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    This sheds some new light. If you have a good relationship, I'd sit down with your P and have a conversation like, "I really like working here, but there is a possibility we will have to move due to hubby's job. I am trying to be prepared. Would you be willing to write me a LOR?"
     
  9. swansong1

    swansong1 Virtuoso

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    It sounds like your P likes you. Could you speak to her honestly and explain that you are the sole wage earner and you need a better paying job so you can support your family. You can even tell her how much you love your school, but the money isn't enough. (Don't know if any of that is true).
     
  10. willow129

    willow129 Comrade

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    Honestly this was one of the most nerve wracking parts of the whole job app process for me, I was way more nervous for this than interviews even

    When I asked for a letter of rec from my principal, she didn't even ask why, she was like sure! I couldn't believe it, but then I decided to go ahead and explain why anyways and she was like, yep, fine, I understand. Of course everyone is different but I think it isn't unusual to have letters of rec just in case. Ask her, let her know that it's a little bit of a worst case scenario but you don't want to be left stuck over the summer.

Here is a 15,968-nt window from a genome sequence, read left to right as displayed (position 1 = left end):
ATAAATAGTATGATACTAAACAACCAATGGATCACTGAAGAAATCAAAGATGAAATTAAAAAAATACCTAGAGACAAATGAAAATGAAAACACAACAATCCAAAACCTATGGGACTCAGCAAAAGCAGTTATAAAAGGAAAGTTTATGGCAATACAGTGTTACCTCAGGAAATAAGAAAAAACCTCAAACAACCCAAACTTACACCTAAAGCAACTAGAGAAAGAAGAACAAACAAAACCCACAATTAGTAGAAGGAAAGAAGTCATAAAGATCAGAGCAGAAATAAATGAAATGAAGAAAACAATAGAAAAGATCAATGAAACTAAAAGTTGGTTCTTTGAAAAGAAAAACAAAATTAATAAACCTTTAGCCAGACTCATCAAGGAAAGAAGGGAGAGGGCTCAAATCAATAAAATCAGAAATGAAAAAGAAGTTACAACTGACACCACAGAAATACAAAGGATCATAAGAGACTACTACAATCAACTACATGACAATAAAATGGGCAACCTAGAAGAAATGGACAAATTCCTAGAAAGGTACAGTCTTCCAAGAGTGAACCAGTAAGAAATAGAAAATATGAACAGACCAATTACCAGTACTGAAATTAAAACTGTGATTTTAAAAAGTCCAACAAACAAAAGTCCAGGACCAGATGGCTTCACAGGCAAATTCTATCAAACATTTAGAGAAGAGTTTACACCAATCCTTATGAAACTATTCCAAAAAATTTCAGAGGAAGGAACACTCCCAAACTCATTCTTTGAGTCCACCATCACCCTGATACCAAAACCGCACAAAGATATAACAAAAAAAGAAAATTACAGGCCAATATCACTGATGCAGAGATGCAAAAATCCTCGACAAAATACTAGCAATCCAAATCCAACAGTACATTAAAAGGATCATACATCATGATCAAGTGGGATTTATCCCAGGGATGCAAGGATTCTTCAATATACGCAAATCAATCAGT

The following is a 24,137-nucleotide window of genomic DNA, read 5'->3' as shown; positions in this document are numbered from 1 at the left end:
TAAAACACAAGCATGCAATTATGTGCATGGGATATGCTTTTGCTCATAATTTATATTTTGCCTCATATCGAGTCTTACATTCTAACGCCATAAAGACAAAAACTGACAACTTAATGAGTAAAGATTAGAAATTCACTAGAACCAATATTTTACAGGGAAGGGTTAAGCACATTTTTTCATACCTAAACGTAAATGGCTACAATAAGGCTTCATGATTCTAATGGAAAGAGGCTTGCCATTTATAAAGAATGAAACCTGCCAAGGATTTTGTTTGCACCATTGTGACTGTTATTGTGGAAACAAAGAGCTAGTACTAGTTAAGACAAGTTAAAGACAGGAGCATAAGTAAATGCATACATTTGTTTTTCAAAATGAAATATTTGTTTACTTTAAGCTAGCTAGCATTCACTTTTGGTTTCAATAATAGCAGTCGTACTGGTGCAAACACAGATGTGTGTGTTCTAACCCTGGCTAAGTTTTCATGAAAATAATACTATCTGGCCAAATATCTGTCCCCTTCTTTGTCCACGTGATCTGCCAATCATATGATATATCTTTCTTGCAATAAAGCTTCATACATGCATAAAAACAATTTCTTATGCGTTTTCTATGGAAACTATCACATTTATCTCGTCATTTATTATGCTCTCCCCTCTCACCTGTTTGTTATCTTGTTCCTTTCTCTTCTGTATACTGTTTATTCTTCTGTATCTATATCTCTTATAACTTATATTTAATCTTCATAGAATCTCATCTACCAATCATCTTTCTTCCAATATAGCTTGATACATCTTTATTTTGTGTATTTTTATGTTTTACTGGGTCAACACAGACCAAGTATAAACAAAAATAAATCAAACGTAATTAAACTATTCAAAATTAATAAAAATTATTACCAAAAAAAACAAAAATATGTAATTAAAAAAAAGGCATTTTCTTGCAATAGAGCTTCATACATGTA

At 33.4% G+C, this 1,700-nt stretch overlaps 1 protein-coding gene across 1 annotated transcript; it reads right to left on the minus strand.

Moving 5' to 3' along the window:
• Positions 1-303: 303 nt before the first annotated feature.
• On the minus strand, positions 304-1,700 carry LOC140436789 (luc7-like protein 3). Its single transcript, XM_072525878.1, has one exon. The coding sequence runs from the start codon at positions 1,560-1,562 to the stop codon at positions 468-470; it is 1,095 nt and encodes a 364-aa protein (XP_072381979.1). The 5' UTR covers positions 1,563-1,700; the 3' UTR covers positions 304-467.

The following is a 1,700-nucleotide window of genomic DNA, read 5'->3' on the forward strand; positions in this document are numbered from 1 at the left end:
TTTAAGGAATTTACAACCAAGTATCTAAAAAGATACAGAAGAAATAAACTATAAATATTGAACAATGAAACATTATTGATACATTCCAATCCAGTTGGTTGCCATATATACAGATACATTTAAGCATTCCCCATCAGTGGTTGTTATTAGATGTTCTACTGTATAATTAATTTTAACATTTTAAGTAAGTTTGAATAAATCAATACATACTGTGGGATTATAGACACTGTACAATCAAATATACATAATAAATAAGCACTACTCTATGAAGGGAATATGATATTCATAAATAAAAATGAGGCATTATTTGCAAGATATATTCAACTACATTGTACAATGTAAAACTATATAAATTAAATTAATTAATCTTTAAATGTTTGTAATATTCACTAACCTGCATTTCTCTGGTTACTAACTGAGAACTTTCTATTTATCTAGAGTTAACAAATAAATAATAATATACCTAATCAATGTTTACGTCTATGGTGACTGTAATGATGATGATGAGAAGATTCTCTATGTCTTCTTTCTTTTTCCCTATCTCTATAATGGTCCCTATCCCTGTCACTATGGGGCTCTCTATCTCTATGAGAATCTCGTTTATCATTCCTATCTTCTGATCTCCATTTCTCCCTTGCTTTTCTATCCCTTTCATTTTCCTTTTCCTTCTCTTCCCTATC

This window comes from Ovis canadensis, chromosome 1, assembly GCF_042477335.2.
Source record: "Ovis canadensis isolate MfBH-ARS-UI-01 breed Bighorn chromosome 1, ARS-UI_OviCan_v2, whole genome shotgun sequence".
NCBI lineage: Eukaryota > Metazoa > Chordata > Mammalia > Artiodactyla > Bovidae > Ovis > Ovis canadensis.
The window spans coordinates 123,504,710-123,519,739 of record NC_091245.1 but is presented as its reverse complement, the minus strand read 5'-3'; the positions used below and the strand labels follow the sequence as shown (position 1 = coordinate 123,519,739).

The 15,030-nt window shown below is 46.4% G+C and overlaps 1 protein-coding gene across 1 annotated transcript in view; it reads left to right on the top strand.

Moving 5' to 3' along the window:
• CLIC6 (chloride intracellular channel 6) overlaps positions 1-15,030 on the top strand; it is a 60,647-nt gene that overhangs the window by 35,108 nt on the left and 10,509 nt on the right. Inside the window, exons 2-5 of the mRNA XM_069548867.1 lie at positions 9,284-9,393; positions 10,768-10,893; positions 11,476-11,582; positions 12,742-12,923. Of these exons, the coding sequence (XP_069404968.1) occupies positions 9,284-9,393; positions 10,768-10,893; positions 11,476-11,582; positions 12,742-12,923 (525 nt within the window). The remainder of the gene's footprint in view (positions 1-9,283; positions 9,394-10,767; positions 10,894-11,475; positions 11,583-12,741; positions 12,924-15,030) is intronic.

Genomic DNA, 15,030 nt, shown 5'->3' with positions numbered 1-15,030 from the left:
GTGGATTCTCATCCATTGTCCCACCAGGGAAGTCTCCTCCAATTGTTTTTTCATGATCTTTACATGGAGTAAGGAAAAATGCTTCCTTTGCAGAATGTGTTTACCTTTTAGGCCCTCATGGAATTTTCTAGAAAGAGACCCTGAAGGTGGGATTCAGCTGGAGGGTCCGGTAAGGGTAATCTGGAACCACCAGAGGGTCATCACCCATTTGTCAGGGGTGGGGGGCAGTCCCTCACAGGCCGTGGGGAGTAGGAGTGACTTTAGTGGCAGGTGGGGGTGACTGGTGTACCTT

11. lionvirion

    lionvirion Rookie

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    Thank you all so much for the advice. This is a very friendly place! I am going to think about this more and talk to my husband. I do appreciate finding out how important the LORs are and that sort of guides my thinking. The truth is, I still have to wait until my husband finds a job because he's applying in a wide range of places and there is no point of me getting a position 2 hours away so my search will have to be narrowed by where he is. It's just a time crunch, but lots of people have been hired in August, so that is what I'll pray for.
     
  12. mathteachertobe

    mathteachertobe Cohort

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    Jun 21, 2014

    Even if you won't be applying for a bit, you might want to get a letter now while your P has time, rather than later.
     
  13. waterfall

    waterfall Maven

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    In my area, LORs have very little weight, but the people you list as references are very important. So I guess it's kind of the same thing, since you need people to be references anyway. They want you to have references (in my area, one must be your current principal- I applied to every district within about a 90 minute radius and this was true for every single one), but they call them and ask their own questions. I'm not sure they even read/care about the actual letters at all. I didn't have a letter from my former principal, but I still had to list her as reference to be called. I had put my previous administrators down. I worked for them for two years and they both adored me. I'd worked for this other principal for less than a year at the time and she was a total nut job. It didn't matter that I'd worked for the other people for longer, she was the most important because she was my current principal. Some districts did agree to call both, but only if the current principal was included.